for a guaranteed usership (of dining
services)," she said.
Wallace said she would not actively
campaign in favor of the referendum
because there already was a campaign
organization performing that duty.
"There's already an organization in
place that's drumming up support," she
said, referring to the student-based
Committee Against the Meal Plan.
Wallace said she instead would try
to educate students about what the real
effect of the referendum will be. "It's
an opinion poll," she said.
Wallace said she would prefer to fight
the meal plan by convincing UNC
administrators that it was unnecessary,
not by showing numbers of students
opposed to it. Because the meal plan
is based on financial considerations, she
said, opposition to the meal plan should
be based on the same consideration.
"Get real," she said. "That's the way
we're going to change it."
Although the CGC approved the bill
on March 26, Wallace waited until
Wednesday to sign it. If the bill had
not been signed by 9:43 p.m. Wednes
day, the referendum would have been
placed on the ballot without Wallace's
UNITAS, RMA difflet
ovt dovvw. intsgntuont
By HEATHER HAY
The UNITAS Committee of the
Student Government and the president
of the Resident Hall Association both
have said increasing awareness between
students of different races and back
grounds was an important goal. How
ever they differ considerably on how to
The UNITAS Committee wants 100
student volunteers of different cultures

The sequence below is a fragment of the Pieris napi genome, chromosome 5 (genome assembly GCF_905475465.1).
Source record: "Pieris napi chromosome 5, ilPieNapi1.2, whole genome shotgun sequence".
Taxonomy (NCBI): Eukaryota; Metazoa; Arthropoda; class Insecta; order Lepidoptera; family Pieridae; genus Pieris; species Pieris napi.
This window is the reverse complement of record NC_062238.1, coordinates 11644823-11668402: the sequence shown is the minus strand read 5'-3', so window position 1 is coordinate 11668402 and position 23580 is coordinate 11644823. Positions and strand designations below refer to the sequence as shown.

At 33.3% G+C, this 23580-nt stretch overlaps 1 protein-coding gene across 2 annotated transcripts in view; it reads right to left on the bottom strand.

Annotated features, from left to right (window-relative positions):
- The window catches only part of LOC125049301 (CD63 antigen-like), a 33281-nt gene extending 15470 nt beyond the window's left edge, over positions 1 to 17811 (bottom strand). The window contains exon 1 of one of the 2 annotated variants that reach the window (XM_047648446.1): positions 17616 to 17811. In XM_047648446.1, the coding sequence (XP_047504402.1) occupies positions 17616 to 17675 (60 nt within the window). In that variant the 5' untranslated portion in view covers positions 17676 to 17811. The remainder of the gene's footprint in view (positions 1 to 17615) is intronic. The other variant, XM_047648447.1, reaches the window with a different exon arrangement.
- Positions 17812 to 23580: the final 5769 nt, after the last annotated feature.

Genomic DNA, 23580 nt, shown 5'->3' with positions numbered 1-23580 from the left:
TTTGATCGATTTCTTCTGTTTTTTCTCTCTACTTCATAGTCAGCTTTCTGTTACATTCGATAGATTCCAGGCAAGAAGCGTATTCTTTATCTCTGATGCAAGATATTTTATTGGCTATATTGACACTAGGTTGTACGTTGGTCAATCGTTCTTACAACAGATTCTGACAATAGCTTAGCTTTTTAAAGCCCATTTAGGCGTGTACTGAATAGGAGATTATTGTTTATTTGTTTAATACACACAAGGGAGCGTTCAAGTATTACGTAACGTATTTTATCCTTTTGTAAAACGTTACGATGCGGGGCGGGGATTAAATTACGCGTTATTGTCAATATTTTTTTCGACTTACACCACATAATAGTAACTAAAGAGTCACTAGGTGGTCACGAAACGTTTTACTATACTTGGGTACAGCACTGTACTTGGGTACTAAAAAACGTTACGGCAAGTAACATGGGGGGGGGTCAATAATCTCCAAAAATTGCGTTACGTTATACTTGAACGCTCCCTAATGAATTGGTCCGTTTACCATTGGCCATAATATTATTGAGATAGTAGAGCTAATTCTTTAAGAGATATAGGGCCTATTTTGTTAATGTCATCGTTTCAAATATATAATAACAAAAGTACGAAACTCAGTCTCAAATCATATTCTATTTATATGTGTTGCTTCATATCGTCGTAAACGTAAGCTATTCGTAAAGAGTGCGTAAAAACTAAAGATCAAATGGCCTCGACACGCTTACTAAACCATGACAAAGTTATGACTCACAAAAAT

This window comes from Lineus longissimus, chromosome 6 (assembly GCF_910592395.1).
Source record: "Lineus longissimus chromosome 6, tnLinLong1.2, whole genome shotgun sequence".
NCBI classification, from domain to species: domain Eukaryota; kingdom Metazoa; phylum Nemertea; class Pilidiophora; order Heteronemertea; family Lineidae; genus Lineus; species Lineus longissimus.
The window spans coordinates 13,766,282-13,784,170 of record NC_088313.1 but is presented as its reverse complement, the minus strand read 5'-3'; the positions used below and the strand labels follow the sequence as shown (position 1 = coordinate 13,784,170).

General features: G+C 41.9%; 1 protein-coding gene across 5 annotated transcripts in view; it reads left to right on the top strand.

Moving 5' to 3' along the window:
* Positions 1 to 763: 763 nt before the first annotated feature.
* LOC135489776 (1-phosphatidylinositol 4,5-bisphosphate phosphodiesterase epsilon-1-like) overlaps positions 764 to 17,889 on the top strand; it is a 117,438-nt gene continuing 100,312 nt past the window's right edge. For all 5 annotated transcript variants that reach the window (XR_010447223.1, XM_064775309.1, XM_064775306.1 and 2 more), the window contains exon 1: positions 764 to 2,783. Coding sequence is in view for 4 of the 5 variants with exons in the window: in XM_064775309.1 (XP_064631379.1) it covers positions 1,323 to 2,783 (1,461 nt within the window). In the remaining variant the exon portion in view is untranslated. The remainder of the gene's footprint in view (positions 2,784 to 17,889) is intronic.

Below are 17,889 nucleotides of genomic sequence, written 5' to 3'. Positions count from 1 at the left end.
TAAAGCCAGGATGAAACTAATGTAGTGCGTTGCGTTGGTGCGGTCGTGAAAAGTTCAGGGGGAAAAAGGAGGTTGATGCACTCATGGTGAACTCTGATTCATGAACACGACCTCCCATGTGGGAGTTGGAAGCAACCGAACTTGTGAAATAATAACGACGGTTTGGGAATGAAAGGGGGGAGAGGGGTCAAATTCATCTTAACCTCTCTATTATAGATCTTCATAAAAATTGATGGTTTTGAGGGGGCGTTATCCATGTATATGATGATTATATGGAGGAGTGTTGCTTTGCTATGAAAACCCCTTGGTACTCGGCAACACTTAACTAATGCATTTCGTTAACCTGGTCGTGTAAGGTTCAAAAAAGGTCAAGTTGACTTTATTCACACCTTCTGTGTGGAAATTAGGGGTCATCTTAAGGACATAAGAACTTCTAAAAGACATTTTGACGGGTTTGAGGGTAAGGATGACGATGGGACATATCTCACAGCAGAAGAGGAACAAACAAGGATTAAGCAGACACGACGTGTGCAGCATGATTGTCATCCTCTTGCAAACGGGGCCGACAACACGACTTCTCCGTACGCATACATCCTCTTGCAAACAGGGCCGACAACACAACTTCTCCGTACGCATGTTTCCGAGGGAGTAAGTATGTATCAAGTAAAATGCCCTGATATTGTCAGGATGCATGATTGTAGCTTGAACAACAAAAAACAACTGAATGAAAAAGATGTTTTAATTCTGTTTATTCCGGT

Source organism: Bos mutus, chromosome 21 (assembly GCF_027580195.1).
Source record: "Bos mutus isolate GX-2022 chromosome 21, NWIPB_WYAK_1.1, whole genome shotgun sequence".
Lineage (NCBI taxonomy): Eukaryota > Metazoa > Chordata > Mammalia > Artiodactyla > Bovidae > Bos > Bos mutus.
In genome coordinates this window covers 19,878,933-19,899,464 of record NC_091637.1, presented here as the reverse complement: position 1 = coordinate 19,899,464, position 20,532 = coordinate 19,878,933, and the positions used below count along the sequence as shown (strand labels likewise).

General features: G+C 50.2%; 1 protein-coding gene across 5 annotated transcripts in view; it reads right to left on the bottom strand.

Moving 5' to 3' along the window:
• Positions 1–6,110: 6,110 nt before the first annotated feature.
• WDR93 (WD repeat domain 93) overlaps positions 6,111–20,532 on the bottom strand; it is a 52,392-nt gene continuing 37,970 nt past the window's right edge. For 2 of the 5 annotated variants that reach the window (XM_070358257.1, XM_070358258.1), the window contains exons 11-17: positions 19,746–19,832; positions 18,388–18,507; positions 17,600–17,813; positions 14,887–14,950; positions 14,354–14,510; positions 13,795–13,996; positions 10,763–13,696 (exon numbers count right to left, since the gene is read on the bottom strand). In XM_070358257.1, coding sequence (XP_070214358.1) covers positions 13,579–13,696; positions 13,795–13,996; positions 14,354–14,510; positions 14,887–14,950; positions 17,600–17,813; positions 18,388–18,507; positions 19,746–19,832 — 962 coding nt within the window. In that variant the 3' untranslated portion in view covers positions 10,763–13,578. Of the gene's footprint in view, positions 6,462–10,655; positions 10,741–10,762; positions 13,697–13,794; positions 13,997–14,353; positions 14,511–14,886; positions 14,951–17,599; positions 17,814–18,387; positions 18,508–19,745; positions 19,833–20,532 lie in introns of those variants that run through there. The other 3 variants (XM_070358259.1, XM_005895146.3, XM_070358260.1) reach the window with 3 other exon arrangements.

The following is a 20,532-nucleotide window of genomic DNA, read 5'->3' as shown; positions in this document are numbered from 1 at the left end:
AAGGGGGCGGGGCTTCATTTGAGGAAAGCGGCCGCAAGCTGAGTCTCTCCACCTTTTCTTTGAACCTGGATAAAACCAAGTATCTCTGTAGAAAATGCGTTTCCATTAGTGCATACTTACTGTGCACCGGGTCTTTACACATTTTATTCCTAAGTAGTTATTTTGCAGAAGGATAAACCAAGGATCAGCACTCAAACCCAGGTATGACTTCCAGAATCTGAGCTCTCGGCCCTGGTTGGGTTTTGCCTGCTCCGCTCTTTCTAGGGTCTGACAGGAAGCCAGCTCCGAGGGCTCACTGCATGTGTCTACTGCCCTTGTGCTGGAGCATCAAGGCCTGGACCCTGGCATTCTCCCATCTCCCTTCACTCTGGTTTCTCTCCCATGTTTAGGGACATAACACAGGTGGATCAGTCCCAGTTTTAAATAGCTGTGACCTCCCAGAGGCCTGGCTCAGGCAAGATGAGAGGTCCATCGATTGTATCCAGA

to live in the same North Campus
dormitory and to attend a class on
cultural awareness together. Tim Cobb,
president of the Residence Hall Asso
ciation, would prefer to move minority
student volunteers to North Campus in
groups of four to eight and will present
that proposal to Director of University
Housing Wayne Kuncl on Friday.
But Mitchell Parks, UNITAS com
mittee chairman, called Cobb's prop
osal tokenism. "By isolating blacks, or
any other distinct minority groups like
this, one can only suppose their exist
ence in the program is token," Parks
said. "What Cobb proposes, is an empty
vessel, a token, cosmetic, blatantly
political symbol that will achieve
nothing to enhance education."
Cobb said his major objection to the
UNITAS project was that it would only
involve students who were already
sensitized to racial and cultural issues.
"The people who are willing to
become a part of UNITAS aren't the
ones who need to improve their race
relations," Cobb said. "I would be
willing to wager that those people are
already extremely aware and appreci
ative of cultural differences. My concern
is for those people who are ignorant
of other races."
Cobb said his plan to move blocks
of four to eight minority students into
different residence halls would do more
to increase racial and cultural awareness
because people who would not ordinar
ily volunteer to live in an integrated
living situation would have the oppor
tunity to, interact with minorities.
Parks disagreed. "Cobb says that the
only people who will participate in the
project will be predisposed to racial
interaction," Parks said. "The main
purpose of the UNITAS project is
education, not providing experimental
bodies for some pseudo-cosmetic racial
Parks added that he questioned
Cobb's motives for writing a letter to
The Daily Tar Heel criticizing UNI
TAS. While Cobb said he based his
evaluations of the proposed UNITAS
project on his observations while he
served as RHA representative to the
University Relations Committee. Parks
said there was no such representative.
"If there was (an RHA representative
to the University Relations Commmit
tee), Cobb never expressed this fact
during the few meetings he attended,"
Parks said. "His lack of attendance also